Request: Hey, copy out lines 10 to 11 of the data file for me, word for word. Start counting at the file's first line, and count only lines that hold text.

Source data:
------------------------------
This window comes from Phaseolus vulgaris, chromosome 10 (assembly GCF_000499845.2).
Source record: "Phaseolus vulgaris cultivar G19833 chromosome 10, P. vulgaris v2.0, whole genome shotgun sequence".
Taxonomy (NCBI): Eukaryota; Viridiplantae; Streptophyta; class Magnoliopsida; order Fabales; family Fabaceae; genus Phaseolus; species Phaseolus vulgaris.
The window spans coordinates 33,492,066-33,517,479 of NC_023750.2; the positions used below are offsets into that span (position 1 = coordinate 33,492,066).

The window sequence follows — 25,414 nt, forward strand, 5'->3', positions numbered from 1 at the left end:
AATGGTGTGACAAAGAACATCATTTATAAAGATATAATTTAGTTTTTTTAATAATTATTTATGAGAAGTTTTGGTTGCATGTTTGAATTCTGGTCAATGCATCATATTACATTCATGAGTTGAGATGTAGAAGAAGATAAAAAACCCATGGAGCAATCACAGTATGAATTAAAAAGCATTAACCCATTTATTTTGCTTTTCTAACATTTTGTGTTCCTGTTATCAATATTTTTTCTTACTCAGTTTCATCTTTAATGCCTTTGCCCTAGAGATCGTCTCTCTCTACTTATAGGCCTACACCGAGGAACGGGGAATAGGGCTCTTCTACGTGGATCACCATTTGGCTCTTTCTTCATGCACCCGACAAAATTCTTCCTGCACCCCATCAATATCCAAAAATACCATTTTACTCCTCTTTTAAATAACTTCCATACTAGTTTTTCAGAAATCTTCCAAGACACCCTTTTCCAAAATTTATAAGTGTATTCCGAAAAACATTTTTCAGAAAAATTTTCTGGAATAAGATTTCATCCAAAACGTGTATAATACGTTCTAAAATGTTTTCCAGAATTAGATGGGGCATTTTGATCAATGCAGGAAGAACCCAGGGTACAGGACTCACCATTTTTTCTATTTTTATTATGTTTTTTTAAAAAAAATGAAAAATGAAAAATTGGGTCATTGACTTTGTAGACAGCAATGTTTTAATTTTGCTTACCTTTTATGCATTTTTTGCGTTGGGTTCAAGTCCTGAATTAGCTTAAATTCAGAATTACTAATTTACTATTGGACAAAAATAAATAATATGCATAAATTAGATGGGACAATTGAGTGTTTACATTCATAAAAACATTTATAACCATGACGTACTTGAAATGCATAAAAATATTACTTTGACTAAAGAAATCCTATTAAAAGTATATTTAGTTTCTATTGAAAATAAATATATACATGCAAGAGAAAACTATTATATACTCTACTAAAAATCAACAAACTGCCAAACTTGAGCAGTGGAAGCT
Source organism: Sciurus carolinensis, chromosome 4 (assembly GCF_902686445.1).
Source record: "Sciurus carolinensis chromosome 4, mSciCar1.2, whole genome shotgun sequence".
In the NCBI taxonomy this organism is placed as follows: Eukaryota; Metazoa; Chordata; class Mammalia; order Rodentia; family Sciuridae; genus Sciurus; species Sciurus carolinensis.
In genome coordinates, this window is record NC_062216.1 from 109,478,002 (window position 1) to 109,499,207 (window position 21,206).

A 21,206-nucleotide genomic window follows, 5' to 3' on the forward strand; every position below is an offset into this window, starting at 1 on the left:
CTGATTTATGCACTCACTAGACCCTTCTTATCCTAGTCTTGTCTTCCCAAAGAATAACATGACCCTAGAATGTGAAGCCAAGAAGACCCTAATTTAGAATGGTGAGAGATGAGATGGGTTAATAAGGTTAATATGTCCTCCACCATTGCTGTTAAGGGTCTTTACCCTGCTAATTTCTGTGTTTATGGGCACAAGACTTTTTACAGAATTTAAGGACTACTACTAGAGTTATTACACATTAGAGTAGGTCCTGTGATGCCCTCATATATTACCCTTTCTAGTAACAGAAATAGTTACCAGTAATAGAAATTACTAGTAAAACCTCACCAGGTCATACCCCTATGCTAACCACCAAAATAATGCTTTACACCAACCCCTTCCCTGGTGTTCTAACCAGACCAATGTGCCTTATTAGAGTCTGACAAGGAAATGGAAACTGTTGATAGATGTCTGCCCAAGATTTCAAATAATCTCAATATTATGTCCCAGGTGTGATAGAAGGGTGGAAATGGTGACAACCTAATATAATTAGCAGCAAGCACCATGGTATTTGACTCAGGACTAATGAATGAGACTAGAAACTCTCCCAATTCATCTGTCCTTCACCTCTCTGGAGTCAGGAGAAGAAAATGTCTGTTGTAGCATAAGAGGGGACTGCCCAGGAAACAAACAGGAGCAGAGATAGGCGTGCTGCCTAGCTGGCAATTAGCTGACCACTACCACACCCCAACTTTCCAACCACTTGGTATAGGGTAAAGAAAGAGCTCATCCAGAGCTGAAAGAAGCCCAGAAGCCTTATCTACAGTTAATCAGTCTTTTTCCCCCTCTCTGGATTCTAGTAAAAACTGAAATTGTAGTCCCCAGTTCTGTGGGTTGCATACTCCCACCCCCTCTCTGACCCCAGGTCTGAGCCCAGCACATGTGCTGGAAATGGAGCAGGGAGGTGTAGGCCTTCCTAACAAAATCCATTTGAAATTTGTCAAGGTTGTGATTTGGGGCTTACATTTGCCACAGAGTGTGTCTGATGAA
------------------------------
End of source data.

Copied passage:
In genome coordinates, this window is record NC_062216.1 from 109,478,002 (window position 1) to 109,499,207 (window position 21,206).

A 21,206-nucleotide genomic window follows, 5' to 3' on the forward strand; every position below is an offset into this window, starting at 1 on the left: